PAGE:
After the TOC, the heterogeneity of the radiance of each land cover in the remote sensing image should be reduced [30]. The interquartile range of radiance difference (IQRD) of the pixel radiance of each land cover type was selected as the index to evaluate the internal heterogeneity of the remote sensing images. The IQRD equation is

(4) IQRD i = IQR 1 i IQR 2 i IQR 1 i × 100 %,

where IQR 1 i and IQR 2 i represent the interquartile range of the radiance of the internal pixel of the land cover type i (i = 1, 2, 3, and 4) of of the image before and after the TOC, respectively. IQRD i represents the IQRD of land cover type i after the TOC, and the area-weighted IQRD of each land cover was used to obtain the final IQRD.

3.2.4 Outlier ratio

The outlier values produced by TOC have a significant influence on the quality of the remote sensing images. Pixels with a radiance value greater than the original image maximum value or less than the original image minimum value in the resulting image were defined as outlier pixels [31]. The outlier ratio (OR) was used as the evaluation index for the TOC model. A good TOC model should produce fewer outliers. The equation for OR is

(5) OR = NUM or NUM × 100 %,

where NUM represents the number of image pixels, and NUM or represents the number of abnormal pixels after the TOC.

3.3 Comprehensive evaluation method of TOC model based on entropy weight method

The evaluation results obtained by using a single indicator are usually not objective, because the evaluation results obtained by selecting different TCA indicators are different. To solve this problem, we developed the comprehensive evaluation method of TOC model based on entropy weight method (Figure 2). The comprehensive evaluation method comprehensively considers five TCA indexes, which can measure the performance of the TOC model. In order to measure the contribution of each TCA index in evaluating each band of remote sensing image, we use entropy weight method to assign weight to each TCA index, and then superimpose these TCA index values to obtain CEV of each band. CEV can express the correction effect of TOC model objectively and quantitatively. The entropy weight method provides an objective and effective way of weighting that determines the weight based on the hidden information in the data, and the process is not affected by human factors. Furthermore, the entropy method can effectively explain the results, and there is no loss of information; therefore, it is widely used in various fields [32,33]. The construction process of the comprehensive TOC model evaluation method based on the entropy weight method is shown in Table 1 [34]. The TOC model’s CEV was used for a comprehensive evaluation. The larger the CEV, the better the TOC effect of the TOC models.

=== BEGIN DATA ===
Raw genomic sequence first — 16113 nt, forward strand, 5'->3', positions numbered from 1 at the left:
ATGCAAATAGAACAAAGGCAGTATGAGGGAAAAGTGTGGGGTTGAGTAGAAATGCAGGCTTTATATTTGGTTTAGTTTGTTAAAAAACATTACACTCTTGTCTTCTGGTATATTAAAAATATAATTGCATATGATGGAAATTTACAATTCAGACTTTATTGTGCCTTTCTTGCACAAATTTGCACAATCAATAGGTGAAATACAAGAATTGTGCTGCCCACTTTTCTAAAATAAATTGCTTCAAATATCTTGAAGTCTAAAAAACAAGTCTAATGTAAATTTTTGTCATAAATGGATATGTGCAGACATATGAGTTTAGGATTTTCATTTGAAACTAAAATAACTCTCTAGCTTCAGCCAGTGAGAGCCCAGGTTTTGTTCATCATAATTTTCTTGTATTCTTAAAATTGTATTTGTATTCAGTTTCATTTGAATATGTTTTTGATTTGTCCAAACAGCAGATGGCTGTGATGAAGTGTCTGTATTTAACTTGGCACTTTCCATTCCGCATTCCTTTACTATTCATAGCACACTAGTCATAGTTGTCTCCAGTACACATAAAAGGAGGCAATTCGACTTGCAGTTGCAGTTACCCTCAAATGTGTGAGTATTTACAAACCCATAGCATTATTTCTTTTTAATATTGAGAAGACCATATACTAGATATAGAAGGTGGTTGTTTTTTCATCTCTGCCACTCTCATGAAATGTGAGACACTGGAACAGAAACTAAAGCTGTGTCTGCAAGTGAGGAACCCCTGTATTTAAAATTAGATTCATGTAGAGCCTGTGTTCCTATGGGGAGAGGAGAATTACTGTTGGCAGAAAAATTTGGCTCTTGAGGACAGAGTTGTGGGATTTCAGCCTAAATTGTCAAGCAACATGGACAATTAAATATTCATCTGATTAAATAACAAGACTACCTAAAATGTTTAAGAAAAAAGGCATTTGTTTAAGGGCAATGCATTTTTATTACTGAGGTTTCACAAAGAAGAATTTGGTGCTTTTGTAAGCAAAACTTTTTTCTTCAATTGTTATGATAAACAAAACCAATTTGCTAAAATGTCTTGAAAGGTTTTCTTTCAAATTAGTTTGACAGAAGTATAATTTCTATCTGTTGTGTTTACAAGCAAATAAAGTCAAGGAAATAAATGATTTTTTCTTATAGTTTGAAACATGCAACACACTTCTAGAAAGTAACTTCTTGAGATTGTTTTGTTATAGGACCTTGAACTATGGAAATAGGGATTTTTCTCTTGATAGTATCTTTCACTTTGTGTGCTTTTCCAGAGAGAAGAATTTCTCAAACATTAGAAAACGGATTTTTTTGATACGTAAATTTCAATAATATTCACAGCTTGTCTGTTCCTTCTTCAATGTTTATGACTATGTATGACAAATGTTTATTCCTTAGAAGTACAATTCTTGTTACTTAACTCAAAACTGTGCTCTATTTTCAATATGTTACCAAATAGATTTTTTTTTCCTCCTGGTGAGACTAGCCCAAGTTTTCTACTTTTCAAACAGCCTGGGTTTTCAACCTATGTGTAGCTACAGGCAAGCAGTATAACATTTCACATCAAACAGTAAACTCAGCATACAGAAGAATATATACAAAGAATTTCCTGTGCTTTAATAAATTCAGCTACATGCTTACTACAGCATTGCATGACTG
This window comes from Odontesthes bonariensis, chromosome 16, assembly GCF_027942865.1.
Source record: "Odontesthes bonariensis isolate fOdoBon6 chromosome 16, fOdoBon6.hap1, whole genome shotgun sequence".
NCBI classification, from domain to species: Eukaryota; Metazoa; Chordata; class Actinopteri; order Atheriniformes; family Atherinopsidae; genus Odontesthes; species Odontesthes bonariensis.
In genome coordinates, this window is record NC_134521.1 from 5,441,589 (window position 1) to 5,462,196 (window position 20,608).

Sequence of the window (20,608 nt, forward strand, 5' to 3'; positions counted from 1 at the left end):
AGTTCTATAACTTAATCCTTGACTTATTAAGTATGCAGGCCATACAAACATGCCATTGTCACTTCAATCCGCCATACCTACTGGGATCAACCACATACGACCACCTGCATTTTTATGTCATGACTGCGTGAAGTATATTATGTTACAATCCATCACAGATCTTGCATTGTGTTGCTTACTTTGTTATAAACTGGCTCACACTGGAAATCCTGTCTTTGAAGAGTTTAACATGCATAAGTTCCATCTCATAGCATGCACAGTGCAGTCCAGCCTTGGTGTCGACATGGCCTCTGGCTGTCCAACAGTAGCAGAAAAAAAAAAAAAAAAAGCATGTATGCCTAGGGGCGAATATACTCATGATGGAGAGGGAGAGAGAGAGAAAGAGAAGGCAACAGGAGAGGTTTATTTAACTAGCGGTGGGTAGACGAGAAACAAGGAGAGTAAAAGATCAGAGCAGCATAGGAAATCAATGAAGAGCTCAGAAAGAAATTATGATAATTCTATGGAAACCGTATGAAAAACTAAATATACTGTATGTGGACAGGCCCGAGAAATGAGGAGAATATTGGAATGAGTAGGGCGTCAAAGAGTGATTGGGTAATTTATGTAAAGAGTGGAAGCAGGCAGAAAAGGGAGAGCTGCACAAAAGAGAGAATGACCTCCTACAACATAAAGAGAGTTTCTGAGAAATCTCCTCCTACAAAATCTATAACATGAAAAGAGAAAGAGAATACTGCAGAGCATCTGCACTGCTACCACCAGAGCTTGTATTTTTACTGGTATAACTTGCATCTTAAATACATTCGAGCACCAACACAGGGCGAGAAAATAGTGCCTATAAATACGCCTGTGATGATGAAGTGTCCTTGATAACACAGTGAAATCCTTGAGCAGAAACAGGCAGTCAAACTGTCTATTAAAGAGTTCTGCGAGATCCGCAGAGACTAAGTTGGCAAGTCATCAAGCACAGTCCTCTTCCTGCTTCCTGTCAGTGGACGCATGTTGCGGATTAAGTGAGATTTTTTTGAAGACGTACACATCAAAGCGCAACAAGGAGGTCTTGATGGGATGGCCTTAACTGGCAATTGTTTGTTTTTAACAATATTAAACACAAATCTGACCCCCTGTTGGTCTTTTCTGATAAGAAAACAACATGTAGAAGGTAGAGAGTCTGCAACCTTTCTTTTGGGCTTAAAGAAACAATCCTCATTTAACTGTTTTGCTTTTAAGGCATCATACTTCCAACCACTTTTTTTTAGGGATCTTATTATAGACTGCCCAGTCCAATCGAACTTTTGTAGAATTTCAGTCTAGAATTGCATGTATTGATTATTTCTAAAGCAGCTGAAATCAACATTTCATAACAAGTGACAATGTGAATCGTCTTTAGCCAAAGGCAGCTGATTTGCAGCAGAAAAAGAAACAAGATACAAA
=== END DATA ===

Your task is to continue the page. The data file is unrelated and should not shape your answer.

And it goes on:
Figure 2 
                  The construction process of the comprehensive evaluation model for TOC models of remote sensing image based on entropy weight method.

Figure 2

The construction process of the comprehensive evaluation model for TOC models of remote sensing image based on entropy weight method.

Table 1

Construction process of the comprehensive evaluation method

Process Instruction Equation
Step 1 Five TCA index values were standardized using Z-score standardization method. In the equation, Z i j is the standardized value of each evaluation index, X i j is the value of each evaluation index, X i and S i are the mathematical expectation and standard deviation of each evaluation index, respectively Z i j = X i j X i S i